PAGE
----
What are you doing, Richmond? | Commissioned by the City of Richmond, 2018
What are you doing, Richmond?
by Sylvia Grace Borda
What are you doing, Richmond? is a visual arts project created by artist Sylvia Grace Borda for the opening of the new Centre of Active Living.
The artist closely collaborated with participants such as seniors, swimmers, and track and field athletes, and worked with each of them to pose motionless during their games, events, or training sessions in order to be recorded by 360 degree cameras.
Known for her staged panoramic portraits in Google Street View, these scenes are constructed from multiple images to create what appears to be a singular moment in time. These portrait works can be viewed online as immersive artworks in Google Street View, or as close-up exhibition prints at Minoru Centre for Active Living.
Together the resulting artworks are an exciting and intimate record of both the people and spaces that define the Minoru community and Minoru Centre for Active Living.
by David Jacob Harder
From a distance, you can see a larger-than-life adult and child walking hand in hand up to the entrance of the Minoru Centre. As you get closer you see a swimmer, a tree, a group of walkers, a heron, a dancer, and hundreds of other silhouettes that compose the two immense figures. But one thing that may not be that apparent is that this public piece of art is not only a symbol of the community, it is the community. Composed of more than 300 silhouettes of Richmond community members as well as local ecology, the work seeks to embody this place, and reflect the active and vibrant lifestyle of Richmond.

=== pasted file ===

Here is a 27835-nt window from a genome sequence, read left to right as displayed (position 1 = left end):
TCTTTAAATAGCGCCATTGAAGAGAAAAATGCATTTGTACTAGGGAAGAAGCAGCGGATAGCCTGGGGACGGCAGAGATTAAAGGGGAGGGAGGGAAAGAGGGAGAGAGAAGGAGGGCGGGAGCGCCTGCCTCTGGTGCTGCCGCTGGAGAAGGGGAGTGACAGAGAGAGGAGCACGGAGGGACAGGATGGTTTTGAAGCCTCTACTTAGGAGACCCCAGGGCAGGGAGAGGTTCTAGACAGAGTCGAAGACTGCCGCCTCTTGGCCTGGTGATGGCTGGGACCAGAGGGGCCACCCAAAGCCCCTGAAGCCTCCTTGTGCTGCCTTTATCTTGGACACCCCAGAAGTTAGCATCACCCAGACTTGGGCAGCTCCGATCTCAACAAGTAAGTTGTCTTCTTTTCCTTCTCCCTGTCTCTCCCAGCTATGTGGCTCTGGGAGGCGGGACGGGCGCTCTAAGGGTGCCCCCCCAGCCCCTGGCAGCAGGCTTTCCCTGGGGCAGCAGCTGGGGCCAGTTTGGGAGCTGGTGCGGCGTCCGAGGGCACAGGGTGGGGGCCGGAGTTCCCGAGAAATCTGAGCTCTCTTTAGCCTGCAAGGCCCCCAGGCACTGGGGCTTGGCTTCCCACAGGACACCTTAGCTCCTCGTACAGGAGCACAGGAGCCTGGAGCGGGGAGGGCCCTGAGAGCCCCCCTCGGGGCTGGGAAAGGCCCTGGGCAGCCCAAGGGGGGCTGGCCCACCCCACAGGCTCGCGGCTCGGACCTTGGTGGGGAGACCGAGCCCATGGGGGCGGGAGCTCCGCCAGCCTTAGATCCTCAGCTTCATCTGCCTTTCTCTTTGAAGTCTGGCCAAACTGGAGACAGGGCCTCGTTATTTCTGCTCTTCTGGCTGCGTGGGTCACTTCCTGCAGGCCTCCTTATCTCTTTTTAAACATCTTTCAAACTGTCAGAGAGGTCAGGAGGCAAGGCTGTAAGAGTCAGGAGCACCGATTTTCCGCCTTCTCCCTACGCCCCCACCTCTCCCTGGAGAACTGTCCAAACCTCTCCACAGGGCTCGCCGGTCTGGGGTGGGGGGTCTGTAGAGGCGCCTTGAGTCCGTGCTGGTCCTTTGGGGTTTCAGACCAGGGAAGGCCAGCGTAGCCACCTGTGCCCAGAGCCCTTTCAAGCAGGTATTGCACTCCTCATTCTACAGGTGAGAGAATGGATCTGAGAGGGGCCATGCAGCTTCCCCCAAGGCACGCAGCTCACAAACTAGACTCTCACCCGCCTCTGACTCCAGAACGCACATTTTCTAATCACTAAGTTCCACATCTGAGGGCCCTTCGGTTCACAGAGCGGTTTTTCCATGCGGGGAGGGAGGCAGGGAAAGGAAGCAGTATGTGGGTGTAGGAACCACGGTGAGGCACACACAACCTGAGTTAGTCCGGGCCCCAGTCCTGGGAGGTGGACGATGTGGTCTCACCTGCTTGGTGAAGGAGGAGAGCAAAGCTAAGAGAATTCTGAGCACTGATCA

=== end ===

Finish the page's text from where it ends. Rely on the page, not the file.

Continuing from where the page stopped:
Together | Commissioned by the City of Richmond, 2018
Errant Rain Cloud | Commissioned by the City of Richmond, 2018
Errant Rain Cloud
by Gordon Hicks and Germaine Koh
Errant Rain Cloud is a functional artwork that has within it mechanisms that operate within the environment of the Aquatic Centre to whimsically reproduce the natural atmospheric water cycle. Once or twice a day (depending on the amount of activity in the pool) a brief and gentle shower falls from the cloud into the leisure pool.
While the natural water cycle is powered by the sun, this very local interior “climate” is driven by the interaction of humans and the building’s environmental systems: humidity is produced as visitors splash in the heated water, and Errant Rain Cloud chills this moist air to produce water, much like the building’s dehumidifier systems.